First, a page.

Seeking low-calorie option, consumers drink tea

Growth of ready-to-drink tea may have slowed, but industry experts say the segment still has room to grow as consumers increasingly turn to tea as a healthy alternative. Future growth is likely to come from specialty, lightly sweetened or unsweetened teas.


(For the complete category report, including data, click here).

Over the past 10 years, the ready-to-drink tea segment has grown more than 15-fold, according to the Tea Association of the U.S.A. The Tea Association anticipates “continuous growth over the next five years” from all segments “driven by convenience, interest in the healthy properties of tea, and through the continued discovery and appreciation of unique, flavorful and high-end specialty tea.”

Ashley Sellers, a spokeswoman for Euromonitor, said consumers view ready-to-drink tea as healthier and lower in calories than other alternatives, even if most consumption is of the sweetened variety. Manufacturers, said Sellers, are going beyond traditional black tea to include lemonade and juice blends.

Mintel analysts believe that continued category success could depend on innovations that answer consumers’ desires for all-natural, functional and flavored teas.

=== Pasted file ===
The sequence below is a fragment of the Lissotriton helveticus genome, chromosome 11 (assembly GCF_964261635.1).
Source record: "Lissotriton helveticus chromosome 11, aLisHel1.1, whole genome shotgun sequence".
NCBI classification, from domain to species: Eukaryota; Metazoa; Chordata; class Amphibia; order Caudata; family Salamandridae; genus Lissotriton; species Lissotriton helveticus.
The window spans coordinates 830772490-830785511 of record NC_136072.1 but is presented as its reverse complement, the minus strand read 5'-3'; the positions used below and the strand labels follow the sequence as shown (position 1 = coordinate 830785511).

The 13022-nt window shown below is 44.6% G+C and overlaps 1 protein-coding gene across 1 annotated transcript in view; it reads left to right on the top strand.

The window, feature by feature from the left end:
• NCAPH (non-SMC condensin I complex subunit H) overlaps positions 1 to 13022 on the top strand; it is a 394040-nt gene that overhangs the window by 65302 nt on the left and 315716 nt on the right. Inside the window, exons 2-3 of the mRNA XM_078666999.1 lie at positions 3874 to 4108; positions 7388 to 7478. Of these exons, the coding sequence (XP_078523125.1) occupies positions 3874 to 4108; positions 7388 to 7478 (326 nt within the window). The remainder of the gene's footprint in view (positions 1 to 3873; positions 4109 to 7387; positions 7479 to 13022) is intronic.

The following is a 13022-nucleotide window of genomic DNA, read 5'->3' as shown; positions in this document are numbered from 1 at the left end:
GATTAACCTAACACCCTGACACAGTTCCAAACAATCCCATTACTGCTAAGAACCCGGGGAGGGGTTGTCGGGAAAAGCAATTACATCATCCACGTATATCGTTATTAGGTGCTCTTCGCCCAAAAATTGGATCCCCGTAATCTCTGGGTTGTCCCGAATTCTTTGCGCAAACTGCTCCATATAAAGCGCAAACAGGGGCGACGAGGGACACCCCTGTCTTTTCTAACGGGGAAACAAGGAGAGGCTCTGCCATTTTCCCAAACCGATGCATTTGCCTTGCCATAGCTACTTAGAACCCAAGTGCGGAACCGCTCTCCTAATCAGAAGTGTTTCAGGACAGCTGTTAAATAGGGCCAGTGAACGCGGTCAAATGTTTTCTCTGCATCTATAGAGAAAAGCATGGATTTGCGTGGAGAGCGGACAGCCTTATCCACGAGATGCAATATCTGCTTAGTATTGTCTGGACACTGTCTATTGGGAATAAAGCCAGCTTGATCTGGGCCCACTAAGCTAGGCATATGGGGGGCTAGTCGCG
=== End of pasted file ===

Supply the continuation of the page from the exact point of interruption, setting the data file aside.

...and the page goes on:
Lauren Freundlich, national brand director for Honest Tea, agreed, saying growth is coming from organic and healthier bottled teas, which are lower in calories and sugar.

“Within the drug channel, we recently came out with Unsweet Lemon, in 16-oz. plastic bottles,” Freundlich said. “We’ve been presenting it to customers and feel good about gaining shelf space in the coming months.”

Dr Pepper Snapple Group also has seen strong growth coming from the unsweetened category and is testing Straight Up tea, which tastes like real, brewed tea with a touch of sugar. The company also recently launched Snapple Apple in six-packs, based on the flavor’s strong performance.

Argo Tea recently introduced a line of unsweetened teas in three flavors, an herbal Hibiscus Apple, Green Tea Strawberry and Ginger Peach black tea.

Promotional pricing dominated the category last year. “The average unit price of ready-to-drink tea declined in 2013,” Sellers said. “There is heavy discounting in ready-to-drink tea, with retailers frequently discounting even the AriZona ready-to-drink tea that is pre-priced at 99 cents for 79 cents or 50 cents to bring consumers in.”

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